Roosters signing like homecoming: Crichton

Roosters signing like homecoming: Crichton

Angus Crichton likens his move from South Sydney to NRL premiers Sydney Roosters as a homecoming.Angus Crichton has a message for everyone accusing him of being a turncoat - he's been a Sydney Rooster all along and his arrival at Bondi Junction is nothing more than a homecoming.
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Crichton's decision to defect from South Sydney to the Roosters for the 2019 NRL season has again exposed the fault line along Anzac Parade and is sure to be featured in the next chapter of Russell Crowe's Book of Feuds.

But what the 22-year-old wants everyone to remember is that he has been an eastern suburbs' fan all his life and he has ticket stubs from two Roosters grand finals and an old picture with club great Brad Fittler to prove it.

"A lot of people say a lot of things but that's on them - that passion is what makes rugby league great," Crichton said.

"You have to take all those niggles with a grain of salt because that's what makes rugby league so emotional.

"I did grow up as a Rooster but, for a lot of Rabbitohs fans, that doesn't matter to them.

"Coming back into the Roosters' colours is something that I grew up as a kid wanting to do. I used to have a Roosters jersey hanging on my wall; I had a stuffed Rooster that I'd sleep with at night."

The former n schoolboys rugby union representative was a part of the Roosters' system - playing alongside Latrell Mitchell and Joey Manu in the Harold Matthews Cup - before joining the Rabbitohs in 2014.

Asked about pulling on the red, white and blue jumper for the first time in years, Crichton said: "It felt good and it felt right."

After undergoing off-season shoulder surgery, he plans to resume full-contact training after Christmas and be fit for the Roosters' round-one blockbuster against his old club.

Despite possessing impeccable manners and his commitment to working with outback Aboriginal communities, Crichton has in some quarters been pegged as being a lair due to his trademark mohawk haircut.

Some commentators have questioned how the NSW Origin back-rower will fit in at the Roosters, renowned as being the most-professional club in the league, under the watch of the straight-laced Trent Robinson.

However, Crichton responds to his critics with a laugh, saying he had met the club's board of directors and Robinson, with all urging him to be himself.

"I'm not sure why people have pictured (Robinson) like that but the first thing he said to me was 'people in this club, we let them be themselves and we let them do what they want to do and express themselves the way they want'," Crichton said.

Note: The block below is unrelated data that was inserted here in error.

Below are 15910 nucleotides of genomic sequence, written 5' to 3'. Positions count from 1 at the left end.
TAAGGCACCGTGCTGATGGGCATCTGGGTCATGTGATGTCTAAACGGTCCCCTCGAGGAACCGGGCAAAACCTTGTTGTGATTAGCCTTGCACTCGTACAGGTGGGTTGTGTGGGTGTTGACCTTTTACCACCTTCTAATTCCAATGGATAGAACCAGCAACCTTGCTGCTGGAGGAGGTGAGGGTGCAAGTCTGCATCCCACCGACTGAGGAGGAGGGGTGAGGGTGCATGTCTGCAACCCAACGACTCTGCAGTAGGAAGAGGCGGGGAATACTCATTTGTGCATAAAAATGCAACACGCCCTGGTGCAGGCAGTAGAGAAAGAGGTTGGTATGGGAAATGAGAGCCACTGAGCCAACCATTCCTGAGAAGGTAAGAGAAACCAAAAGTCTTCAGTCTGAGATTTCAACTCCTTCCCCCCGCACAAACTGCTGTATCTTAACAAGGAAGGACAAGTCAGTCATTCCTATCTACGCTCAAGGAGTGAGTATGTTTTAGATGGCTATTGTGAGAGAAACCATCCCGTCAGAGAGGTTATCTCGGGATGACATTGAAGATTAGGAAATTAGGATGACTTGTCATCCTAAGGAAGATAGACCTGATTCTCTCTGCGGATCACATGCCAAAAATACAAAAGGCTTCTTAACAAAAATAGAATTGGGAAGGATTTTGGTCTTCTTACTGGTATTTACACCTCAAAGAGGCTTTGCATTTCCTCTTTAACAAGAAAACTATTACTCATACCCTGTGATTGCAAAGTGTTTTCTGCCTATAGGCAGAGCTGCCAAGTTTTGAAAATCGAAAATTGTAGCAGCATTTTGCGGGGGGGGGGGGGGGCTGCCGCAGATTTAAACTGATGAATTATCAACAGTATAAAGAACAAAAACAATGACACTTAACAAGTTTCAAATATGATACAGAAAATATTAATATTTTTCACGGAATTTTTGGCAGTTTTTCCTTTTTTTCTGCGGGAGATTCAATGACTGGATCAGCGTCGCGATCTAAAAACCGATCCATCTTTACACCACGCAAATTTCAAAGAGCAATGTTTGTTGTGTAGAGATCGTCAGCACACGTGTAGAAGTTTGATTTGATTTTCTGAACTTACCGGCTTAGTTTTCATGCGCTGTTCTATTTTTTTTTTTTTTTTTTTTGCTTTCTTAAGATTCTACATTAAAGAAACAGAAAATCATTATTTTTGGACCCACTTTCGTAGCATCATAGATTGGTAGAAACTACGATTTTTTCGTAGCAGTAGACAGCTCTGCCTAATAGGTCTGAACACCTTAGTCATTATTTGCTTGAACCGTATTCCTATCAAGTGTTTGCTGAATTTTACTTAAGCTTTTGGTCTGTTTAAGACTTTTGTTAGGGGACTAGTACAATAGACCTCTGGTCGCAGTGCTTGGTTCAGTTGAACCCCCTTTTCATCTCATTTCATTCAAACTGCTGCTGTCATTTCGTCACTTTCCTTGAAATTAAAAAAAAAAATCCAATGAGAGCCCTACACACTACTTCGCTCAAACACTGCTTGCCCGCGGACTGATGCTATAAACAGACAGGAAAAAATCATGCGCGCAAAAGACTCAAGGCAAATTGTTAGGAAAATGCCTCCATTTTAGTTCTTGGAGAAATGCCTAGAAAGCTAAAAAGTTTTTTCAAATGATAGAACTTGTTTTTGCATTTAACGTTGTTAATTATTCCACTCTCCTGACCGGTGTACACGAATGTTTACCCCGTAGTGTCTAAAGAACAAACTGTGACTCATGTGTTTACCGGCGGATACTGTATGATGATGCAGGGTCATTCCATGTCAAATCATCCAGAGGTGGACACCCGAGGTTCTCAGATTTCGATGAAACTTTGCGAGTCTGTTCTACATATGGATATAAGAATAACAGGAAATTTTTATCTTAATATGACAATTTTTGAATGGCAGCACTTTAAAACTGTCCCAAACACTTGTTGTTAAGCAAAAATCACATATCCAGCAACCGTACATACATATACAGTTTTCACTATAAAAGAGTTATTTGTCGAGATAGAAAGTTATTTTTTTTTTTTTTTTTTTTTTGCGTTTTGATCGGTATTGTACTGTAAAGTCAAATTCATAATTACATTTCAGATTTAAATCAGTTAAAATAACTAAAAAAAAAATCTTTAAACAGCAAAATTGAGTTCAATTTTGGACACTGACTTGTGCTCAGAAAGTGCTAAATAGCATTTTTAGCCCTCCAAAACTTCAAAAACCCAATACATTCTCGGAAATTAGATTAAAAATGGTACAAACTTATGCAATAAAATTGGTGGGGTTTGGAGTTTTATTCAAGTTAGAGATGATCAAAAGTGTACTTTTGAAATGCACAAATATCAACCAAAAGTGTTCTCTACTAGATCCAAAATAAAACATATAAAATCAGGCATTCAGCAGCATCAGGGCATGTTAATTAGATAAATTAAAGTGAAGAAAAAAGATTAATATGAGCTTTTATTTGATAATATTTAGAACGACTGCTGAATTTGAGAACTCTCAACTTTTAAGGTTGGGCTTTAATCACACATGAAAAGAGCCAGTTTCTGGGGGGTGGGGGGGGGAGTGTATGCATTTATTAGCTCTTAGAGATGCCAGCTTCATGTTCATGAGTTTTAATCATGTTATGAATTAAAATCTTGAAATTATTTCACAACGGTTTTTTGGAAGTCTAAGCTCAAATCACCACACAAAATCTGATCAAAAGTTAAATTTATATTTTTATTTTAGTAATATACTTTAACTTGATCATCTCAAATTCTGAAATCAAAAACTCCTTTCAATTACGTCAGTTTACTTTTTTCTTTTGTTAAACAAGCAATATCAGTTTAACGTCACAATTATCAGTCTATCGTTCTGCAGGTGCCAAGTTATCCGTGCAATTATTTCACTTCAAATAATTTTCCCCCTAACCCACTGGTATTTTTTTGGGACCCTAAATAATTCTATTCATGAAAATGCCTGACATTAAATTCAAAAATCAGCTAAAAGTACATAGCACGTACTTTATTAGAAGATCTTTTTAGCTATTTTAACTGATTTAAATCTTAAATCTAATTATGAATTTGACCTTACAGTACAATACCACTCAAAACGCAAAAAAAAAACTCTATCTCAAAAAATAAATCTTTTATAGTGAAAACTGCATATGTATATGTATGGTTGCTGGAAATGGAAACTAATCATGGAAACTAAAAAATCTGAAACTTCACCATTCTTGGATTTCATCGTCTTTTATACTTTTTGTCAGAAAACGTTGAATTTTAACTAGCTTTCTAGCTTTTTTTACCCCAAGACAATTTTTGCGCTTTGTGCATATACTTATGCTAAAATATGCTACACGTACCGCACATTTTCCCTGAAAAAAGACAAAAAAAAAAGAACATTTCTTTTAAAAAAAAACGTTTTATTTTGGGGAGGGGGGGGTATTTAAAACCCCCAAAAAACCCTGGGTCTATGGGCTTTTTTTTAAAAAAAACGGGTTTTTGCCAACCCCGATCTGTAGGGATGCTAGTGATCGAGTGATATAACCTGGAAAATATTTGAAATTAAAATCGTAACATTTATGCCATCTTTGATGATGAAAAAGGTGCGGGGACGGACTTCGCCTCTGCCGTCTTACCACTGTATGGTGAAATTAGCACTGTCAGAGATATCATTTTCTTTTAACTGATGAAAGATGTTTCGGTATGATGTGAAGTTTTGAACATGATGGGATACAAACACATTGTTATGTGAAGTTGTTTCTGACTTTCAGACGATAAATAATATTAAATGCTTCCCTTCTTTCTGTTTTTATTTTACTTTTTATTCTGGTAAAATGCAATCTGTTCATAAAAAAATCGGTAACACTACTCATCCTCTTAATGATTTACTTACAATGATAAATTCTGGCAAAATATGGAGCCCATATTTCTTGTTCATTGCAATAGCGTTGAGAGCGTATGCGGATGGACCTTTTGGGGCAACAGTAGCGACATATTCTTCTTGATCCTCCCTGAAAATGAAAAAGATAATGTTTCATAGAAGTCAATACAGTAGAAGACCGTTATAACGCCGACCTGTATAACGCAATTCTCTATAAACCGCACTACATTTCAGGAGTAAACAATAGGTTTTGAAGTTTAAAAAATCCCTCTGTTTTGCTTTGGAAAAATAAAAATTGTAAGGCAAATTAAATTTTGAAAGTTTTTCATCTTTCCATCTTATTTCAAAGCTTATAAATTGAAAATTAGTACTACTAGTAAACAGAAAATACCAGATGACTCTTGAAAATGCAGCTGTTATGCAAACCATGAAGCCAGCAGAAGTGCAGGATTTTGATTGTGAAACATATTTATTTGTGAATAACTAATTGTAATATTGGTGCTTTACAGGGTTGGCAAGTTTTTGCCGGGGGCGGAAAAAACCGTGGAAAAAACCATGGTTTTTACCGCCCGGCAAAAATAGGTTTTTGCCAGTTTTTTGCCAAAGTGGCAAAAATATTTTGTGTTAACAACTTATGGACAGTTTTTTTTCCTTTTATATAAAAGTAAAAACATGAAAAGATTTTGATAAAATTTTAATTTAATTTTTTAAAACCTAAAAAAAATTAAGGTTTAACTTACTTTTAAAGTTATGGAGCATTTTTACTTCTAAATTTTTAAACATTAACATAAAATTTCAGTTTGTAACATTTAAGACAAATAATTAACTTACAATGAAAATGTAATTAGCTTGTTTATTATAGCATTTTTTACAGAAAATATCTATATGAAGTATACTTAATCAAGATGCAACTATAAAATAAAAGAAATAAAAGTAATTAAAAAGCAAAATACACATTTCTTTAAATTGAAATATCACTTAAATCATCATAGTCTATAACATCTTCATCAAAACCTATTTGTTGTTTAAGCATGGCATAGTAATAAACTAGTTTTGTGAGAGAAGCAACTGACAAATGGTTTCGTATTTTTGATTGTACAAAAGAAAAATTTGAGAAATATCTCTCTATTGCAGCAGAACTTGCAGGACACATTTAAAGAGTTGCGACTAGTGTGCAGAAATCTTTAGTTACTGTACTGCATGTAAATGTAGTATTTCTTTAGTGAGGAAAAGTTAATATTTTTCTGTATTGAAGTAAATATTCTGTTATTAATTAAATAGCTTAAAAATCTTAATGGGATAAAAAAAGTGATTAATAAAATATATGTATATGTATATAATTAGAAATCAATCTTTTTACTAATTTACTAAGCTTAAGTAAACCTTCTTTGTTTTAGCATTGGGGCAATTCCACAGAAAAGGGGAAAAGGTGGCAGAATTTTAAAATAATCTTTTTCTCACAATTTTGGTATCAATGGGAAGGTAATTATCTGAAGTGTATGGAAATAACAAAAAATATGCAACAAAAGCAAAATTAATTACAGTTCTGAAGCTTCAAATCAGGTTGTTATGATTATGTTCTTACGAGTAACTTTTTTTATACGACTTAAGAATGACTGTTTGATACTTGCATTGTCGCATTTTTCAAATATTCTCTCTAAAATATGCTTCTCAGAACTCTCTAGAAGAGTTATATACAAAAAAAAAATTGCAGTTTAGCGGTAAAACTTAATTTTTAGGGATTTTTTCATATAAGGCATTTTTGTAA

"He's just supportive of you as a person and he's really good at building relationships. I'm not having a dig at you media people, but you can make a story out of next to nothing."



City boss tips tight Reds A-League tussle

City boss tips tight Reds A-League tussle

Melbourne City coach Warren Joyce is expecting a tough A-League clash with Adelaide United.Melbourne City coach Warren Joyce is forecasting a torrid tussle against Adelaide United in Sunday's A-League game.
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Joyce is wary of his Adelaide counterpart Marco Kurz's ability to recast the playing style of his team in what looms as a crucial early-season fixture at Coopers Stadium.

Kurz's fourth-placed Reds have banked 11 points this season, just one more than the fifth-placed City.

Adelaide's wretched stretch of injuries to frontmen has continued with attacker Apostolos Stamatelopoulos ruled out by a thigh injury.

Stamatelopoulos had been carrying Adelaide's frontline in the absence of first-choice strikers George Blackwood (broken collarbone) and Baba Diawara (knee).

But Joyce says the attacking absences merely make Adelaide harder to plan for.

"They have not really got an out-and-out centre-forward at the minute," Joyce said.

"They play in different ways.

"You know it's not going to be an easy game. They give every team that they play against a tough game."

City, again to be without out-of-favour striker Bruno Fornaroli, enter the clash with a fine recent record against the Reds, who haven't beaten Joyce's outfit in the past four meetings.

But Joyce said that record belied what had been typically tight encounters, apart from City's 5-0 romp against Adelaide early last season.

"We have had a lot of real battles with them," he said.

"We have tended to play them in a couple of pre-season friendlies; we have had them in (FFA) cup games so you know all about them.

"They're a well-organised side. They're coached by a really good coach ... they compete."

STATS THAT MATTER:

* City are winless in their past five games outside Melbourne, with four losses and one draw

* Adelaide have lost just once in their past 10 games at Coopers Stadium, banking four wins and five draws in that stretch

* City haven't lost to Adelaide in the past four meetings, keeping three clean sheets in those fixtures.



Tech propels education for NSW high school

Tech propels education for NSW high school